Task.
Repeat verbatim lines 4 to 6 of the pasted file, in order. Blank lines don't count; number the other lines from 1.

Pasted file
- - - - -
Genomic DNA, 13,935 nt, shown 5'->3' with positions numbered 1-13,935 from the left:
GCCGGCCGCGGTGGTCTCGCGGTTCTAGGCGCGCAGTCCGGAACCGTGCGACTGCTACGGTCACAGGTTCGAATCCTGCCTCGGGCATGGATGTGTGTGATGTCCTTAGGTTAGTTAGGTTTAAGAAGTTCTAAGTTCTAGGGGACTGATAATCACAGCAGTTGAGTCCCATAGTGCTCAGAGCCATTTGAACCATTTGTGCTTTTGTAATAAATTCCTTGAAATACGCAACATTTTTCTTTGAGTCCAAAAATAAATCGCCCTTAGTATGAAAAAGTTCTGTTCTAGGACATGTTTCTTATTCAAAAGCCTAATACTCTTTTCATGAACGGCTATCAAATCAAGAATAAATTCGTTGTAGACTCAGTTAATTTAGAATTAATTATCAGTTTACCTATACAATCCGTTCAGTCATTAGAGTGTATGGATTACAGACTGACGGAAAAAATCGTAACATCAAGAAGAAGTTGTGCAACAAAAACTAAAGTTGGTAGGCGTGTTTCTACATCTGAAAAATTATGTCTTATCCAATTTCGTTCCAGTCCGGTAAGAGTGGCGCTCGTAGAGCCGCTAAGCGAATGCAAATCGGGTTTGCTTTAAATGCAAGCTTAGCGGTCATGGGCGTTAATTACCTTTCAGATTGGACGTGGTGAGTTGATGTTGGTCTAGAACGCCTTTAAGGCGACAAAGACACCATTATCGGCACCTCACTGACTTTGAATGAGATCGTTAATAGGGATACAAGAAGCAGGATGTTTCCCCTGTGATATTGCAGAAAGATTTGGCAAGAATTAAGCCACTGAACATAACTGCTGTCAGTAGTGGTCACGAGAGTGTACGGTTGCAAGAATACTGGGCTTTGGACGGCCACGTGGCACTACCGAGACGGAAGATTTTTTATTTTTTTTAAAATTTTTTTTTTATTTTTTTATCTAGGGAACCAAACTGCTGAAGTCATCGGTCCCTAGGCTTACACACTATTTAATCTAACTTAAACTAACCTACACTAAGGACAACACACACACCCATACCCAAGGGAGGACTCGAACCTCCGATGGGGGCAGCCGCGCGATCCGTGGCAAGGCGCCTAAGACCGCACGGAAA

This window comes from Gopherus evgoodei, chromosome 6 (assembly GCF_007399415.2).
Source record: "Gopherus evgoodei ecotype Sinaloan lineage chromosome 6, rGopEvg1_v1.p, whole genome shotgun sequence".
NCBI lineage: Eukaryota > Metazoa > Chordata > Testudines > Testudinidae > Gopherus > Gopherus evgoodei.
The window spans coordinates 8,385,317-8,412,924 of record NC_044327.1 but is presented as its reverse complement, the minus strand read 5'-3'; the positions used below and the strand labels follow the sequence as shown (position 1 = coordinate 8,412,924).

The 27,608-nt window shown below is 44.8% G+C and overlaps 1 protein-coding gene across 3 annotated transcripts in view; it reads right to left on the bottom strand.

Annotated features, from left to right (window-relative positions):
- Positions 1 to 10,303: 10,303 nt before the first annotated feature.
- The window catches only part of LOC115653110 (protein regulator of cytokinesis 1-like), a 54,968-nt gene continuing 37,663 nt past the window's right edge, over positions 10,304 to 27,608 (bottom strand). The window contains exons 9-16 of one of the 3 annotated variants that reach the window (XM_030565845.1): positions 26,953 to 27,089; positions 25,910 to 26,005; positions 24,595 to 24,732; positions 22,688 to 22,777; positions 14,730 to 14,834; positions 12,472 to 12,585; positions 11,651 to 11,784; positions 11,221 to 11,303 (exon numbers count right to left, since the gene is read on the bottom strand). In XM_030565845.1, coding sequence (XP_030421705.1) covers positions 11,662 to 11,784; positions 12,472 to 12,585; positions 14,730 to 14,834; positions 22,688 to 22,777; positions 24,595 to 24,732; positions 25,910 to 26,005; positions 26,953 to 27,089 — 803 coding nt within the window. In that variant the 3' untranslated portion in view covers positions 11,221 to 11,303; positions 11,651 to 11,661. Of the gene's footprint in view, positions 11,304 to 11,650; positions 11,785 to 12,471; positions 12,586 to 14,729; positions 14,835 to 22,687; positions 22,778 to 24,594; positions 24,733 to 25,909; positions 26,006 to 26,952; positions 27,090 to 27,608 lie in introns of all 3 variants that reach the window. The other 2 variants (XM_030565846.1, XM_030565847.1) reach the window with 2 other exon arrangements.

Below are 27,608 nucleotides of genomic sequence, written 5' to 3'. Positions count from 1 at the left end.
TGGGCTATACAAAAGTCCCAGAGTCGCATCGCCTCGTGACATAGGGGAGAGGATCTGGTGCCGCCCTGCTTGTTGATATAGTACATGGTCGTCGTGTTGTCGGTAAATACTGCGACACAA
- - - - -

Source record: "Gopherus evgoodei ecotype Sinaloan lineage chromosome 6, rGopEvg1_v1.p, whole genome shotgun sequence".
NCBI lineage: Eukaryota > Metazoa > Chordata > Testudines > Testudinidae > Gopherus > Gopherus evgoodei.
The window spans coordinates 8,385,317-8,412,924 of record NC_044327.1 but is presented as its reverse complement, the minus strand read 5'-3'; the positions used below and the strand labels follow the sequence as shown (position 1 = coordinate 8,412,924).